As already indicated in our response to Question 3 in this letter, we do not think that written communication should necessarily be an effective form of communication as constructive dialogue often occurs in meetings which are neither formal nor documented. Moreover, an adequate written communication can take time to prepare and therefore, in some cases, it could not be a timely communication.
Nevertheless, if the expectation is for written, we deem appropriate a clearer indication of when the communication should be in writing, in particular restricting it to specific facts and circumstances stated by specific regulations which outline content and timing of communication. In that context, we believe also that written communication should not include communication sent by e-mail or fax in order to preserve confidentiality of information shared.
With particular reference to the provision that written communication “should be used at least when it is related to auditors’report” in paragraph 36, we consider appropriate a clarification, As auditors’ report are public once it has been published along with the credit institution’s financial statement, there would be no need for competent authorities to obtain it from the auditor and consequently we believe that there is no need to include the above provision in the guidelines. Alternatively, more detailed guidance should be provided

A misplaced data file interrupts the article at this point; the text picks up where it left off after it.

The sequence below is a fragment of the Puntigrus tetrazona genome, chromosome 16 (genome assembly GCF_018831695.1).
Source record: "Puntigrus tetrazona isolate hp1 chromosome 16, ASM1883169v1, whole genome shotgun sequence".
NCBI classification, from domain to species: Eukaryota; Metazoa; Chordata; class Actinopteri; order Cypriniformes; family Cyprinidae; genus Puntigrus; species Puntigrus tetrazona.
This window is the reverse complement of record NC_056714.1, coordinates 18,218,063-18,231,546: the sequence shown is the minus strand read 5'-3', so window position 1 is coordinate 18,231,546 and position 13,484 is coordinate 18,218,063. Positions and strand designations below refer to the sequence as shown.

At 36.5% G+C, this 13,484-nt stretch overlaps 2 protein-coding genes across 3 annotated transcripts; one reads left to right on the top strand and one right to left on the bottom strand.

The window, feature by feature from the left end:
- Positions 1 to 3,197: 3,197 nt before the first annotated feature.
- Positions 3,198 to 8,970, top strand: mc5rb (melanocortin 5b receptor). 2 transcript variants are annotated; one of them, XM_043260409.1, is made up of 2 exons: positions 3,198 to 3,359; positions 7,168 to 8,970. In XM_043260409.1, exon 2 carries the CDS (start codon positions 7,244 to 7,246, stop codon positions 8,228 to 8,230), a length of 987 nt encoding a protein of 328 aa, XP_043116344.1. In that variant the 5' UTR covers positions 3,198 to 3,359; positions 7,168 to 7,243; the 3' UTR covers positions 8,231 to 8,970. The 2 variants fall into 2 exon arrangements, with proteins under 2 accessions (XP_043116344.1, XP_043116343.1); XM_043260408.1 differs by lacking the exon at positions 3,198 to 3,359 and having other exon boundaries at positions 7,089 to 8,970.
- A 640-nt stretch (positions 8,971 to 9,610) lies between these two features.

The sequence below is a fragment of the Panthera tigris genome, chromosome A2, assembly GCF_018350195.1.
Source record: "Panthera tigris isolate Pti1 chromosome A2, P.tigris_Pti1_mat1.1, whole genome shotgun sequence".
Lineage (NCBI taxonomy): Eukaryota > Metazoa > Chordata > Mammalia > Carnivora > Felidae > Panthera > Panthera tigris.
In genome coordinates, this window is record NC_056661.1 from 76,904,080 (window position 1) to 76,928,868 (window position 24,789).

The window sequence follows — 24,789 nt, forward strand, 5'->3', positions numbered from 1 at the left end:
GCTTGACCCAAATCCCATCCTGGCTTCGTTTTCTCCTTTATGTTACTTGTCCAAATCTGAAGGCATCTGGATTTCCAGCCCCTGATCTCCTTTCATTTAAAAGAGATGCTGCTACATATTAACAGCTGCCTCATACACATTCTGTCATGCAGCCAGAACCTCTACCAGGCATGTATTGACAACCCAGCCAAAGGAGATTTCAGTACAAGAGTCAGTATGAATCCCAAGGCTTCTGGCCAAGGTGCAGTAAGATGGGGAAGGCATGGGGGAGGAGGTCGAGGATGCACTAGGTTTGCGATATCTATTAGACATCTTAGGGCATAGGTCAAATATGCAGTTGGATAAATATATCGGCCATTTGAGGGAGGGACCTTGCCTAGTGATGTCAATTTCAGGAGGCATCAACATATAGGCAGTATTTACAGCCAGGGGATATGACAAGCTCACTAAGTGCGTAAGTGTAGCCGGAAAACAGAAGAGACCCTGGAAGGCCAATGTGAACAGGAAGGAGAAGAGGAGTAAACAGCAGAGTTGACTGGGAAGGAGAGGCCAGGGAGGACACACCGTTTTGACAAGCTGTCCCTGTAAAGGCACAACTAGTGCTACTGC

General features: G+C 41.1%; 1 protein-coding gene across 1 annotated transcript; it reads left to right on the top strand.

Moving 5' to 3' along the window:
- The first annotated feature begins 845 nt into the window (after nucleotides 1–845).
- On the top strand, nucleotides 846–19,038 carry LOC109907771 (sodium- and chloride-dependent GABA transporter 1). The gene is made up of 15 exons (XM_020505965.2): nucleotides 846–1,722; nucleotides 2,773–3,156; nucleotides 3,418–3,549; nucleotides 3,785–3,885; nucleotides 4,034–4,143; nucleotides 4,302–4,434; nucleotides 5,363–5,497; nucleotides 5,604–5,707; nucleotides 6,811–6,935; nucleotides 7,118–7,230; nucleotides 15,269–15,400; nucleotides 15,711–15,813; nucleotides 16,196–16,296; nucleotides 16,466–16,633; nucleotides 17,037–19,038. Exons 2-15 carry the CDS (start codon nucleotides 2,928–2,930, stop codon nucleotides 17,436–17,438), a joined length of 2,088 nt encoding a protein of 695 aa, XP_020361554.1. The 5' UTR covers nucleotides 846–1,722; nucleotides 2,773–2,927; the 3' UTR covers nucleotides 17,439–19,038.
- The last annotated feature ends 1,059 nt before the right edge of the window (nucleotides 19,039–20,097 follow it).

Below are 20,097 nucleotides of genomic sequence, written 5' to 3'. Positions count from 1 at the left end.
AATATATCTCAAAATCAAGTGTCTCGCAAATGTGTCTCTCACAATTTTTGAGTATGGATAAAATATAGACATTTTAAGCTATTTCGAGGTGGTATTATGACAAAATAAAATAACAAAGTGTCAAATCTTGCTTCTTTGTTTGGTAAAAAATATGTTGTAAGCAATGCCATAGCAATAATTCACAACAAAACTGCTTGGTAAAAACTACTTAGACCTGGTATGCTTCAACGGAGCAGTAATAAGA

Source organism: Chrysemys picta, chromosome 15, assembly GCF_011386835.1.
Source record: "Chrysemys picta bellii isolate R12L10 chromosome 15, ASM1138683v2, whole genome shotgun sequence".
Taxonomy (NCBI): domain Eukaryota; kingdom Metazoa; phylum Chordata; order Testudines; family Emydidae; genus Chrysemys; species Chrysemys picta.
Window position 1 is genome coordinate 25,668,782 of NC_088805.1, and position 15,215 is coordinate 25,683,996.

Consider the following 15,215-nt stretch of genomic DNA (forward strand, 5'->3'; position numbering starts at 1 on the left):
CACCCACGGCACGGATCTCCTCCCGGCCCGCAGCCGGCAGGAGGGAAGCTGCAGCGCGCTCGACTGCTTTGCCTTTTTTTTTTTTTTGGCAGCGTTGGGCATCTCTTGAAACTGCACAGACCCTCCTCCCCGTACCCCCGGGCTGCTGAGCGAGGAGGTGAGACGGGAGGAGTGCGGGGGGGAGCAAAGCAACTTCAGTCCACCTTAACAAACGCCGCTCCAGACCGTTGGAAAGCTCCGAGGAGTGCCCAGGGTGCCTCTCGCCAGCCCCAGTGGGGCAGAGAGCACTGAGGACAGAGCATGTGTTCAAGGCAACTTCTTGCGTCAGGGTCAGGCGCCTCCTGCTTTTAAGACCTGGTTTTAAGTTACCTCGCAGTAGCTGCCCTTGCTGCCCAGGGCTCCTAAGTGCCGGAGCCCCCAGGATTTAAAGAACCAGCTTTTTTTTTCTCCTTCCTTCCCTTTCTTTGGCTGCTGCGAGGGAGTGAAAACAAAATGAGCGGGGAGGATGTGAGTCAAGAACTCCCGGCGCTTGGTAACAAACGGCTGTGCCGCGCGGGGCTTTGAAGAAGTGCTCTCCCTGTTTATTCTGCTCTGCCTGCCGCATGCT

We consider guidelines on the participants in the communication in paragraphs 38 – 41 and 43 appropriate and, in particular, we agree with the usefulness of organising trilateral meetings with participation of management or specific individual in the credit institution as necessary.

We do not support reference to “other relevant authorities (such as those responsible for the supervision of financial markets or for the public oversight of auditors)”, in paragraph 42, without more detailed guidance on the reasons for inviting them to the meetings between competent authorities and the auditors of a credit institution; we understand that the purpose of these meetings do not relate to audit oversight activity nor to financial markets supervision. Accordingly, the wording should be revised or further guidance should be provided.
Our view is that no other participants would be required.
Yes, we consider appropriate and sufficiently clear the proposed guidelines. In particular we support the approach aimed to ensure adequate flexibility for meetings to be held as necessary and consultation with auditors on the appropriateness of the frequency and timing scheduled.